But any plant conservationist (and a LOT of websites) will tell you to pull garlic mustard up by the root as soon as you see it.

But if you do that to the first year plant, you won’t get to dine on the flowering stalks the second year.

On the other hand, if you pull up that first year plant, apparently the roots are edible too, with a flavor similar to horseradish.

(But don’t try this when the ground has been frozen – like recently in central Maryland – because the leaves will break off leaving the roots thoroughly stuck in the soil.)

What’s an environmentally conscious forager to do?

… yeah, I’m gonna eat those weeds. Later. In mid-spring when the flowering stalks are at their best. As long as I pull them and eat them before they can go to seed, I think it will be OK. I hope, anyway!

In order to harvest the young flowering stalks in spring, one first needs to know how to recognize the first year plants. First year garlic mustard leaves are very distinctly shaped, often described as kidney-like as they curve back around the stem.

The following photo shows a garlic mustard leaf surrounded by chickweed (Stellaria media) and purple dead nettle (Lamium purpureum), two other winter-hardy wild edibles. (I guess one single garlic mustard plant can’t exude enough chemicals to fend off the other weeds!) The garlic mustard and dead nettle look similar but can be distinguished with a few details. Note how they are both roughly circular, but the garlic mustard leaf (upper right) curves back around the stem unlike the dead nettle leaf (lower left). Purple dead nettle leaves also grow from a stem, rather than a basal rosette.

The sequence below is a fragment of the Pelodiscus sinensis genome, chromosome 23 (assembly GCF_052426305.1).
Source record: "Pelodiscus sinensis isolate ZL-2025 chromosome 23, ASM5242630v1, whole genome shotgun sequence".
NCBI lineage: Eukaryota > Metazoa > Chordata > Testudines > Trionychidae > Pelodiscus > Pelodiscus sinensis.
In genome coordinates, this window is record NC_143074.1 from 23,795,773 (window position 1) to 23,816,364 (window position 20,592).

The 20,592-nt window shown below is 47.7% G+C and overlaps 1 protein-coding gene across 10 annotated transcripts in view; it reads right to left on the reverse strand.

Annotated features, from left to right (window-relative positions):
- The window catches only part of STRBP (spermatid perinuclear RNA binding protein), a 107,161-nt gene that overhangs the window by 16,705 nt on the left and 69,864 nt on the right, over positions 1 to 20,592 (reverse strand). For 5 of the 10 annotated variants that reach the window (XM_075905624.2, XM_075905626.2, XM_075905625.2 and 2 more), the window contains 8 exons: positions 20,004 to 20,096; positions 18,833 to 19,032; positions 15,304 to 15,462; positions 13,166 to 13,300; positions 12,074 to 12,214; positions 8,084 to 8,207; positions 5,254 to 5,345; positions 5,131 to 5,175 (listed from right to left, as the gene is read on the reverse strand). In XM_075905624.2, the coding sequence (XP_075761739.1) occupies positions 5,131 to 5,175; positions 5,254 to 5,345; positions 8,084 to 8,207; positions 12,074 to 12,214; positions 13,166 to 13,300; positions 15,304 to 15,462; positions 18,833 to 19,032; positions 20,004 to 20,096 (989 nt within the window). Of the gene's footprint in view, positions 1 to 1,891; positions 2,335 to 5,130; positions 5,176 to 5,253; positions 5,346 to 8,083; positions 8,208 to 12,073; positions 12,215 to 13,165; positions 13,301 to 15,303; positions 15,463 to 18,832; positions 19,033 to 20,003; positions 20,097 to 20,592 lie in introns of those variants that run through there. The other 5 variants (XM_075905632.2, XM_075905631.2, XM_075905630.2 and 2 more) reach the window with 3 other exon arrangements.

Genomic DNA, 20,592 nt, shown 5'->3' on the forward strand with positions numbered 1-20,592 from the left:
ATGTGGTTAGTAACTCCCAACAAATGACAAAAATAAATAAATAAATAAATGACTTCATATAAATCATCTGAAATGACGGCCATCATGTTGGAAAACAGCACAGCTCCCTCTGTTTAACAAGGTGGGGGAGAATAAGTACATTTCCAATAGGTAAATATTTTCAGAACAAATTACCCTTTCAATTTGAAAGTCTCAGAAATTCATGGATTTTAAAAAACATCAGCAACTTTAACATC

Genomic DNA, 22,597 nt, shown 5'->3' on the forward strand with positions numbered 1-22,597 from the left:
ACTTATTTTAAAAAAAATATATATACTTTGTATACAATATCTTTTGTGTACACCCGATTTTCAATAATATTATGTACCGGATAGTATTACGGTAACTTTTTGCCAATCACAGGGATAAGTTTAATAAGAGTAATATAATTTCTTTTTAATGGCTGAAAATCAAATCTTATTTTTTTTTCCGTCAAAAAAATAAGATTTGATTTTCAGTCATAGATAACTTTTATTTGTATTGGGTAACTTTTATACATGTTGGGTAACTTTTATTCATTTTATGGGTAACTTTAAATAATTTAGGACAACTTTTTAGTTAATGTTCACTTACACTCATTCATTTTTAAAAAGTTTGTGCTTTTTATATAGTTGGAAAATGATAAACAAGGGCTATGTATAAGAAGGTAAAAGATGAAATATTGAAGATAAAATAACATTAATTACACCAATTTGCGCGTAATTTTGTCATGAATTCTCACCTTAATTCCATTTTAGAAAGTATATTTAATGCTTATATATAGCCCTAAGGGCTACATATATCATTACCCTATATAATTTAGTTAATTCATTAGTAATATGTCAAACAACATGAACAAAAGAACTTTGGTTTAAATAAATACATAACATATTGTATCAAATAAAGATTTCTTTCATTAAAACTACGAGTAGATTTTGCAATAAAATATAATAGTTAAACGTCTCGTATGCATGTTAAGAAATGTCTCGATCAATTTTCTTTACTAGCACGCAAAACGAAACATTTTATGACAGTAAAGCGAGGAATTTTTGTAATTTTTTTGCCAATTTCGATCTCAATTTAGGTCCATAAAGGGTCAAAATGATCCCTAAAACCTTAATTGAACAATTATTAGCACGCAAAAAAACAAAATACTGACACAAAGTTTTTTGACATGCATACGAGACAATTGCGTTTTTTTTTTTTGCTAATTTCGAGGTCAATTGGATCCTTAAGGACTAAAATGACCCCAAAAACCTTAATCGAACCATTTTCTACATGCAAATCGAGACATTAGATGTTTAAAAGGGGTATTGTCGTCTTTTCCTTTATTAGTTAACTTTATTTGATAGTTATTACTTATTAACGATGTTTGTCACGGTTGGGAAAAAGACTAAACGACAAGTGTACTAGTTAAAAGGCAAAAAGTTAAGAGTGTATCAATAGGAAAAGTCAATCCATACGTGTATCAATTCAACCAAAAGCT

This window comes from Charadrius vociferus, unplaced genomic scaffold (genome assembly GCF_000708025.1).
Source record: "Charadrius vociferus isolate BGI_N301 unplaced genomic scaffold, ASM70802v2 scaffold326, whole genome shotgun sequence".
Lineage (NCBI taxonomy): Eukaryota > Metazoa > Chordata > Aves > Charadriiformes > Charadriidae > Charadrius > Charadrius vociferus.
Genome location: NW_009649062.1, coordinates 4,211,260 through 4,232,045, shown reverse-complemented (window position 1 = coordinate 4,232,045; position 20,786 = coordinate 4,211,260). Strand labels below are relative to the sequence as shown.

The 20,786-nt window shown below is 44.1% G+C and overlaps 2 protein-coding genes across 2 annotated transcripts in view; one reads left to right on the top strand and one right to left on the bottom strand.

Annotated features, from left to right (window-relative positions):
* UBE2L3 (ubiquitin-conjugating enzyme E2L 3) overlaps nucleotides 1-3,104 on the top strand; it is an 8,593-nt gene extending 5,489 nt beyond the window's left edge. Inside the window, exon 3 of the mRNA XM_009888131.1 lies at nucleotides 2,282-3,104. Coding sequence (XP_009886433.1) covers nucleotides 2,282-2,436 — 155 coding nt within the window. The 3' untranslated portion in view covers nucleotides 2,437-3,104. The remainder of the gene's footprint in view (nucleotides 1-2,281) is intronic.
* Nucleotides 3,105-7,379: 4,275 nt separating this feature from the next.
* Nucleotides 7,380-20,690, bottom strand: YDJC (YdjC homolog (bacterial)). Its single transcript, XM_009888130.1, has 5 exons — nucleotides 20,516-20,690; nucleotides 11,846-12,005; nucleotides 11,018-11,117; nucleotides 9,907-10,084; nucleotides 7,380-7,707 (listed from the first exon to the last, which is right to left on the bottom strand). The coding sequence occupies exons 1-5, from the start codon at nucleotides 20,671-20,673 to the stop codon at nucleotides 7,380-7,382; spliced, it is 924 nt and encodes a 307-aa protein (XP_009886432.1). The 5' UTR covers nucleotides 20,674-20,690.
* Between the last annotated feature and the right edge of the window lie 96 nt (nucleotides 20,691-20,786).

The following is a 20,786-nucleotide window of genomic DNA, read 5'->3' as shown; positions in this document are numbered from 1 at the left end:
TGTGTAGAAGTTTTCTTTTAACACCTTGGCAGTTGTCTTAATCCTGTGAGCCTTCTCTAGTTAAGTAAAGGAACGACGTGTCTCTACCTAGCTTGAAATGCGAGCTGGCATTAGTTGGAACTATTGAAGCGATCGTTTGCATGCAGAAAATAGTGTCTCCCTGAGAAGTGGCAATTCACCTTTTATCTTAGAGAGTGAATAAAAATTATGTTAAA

Garlic Mustard leaf (upper right) compared to Dead Nettle (lower left)

Garlic Mustard leaf (upper right) compared to Dead Nettle (lower left)

If you harbor lingering doubts, you can tell the difference by touch or smell. Purple dead nettle has the characteristic square stem of members of the mint family, and the leaves are covered with soft hairs as opposed to the smooth leaves of garlic mustard. Additionally, when garlic mustard leaves are crushed they smell pungent, like, well, garlic and mustard. Purple dead nettle leaves by contrast do not have any strong, distinctive aroma. (Unless “green” counts as a smell.)

First year garlic mustard leaves are also similar in shape to common mallow (Malva neglecta).

Common mallow in the winter

Common mallow in the winter

However common mallow leaves are much smaller overall, and grow from a stem rather than from a single, central point in the ground.  Also, while both mallow and garlic mustard leaves have toothed margins, those of mallow are sharper versus the rounder margins of garlic mustard.

Second year garlic mustard plants have more elongated, almost triangular-shaped leaves. I don’t have any pictures yet… hopefully I will be able to share those photos (and recipes) with you later this year!


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Pokey Foraging, Week Ending 1/27/2019

This is the year I am eating poke sallat. Yes, I know. I’m crazy.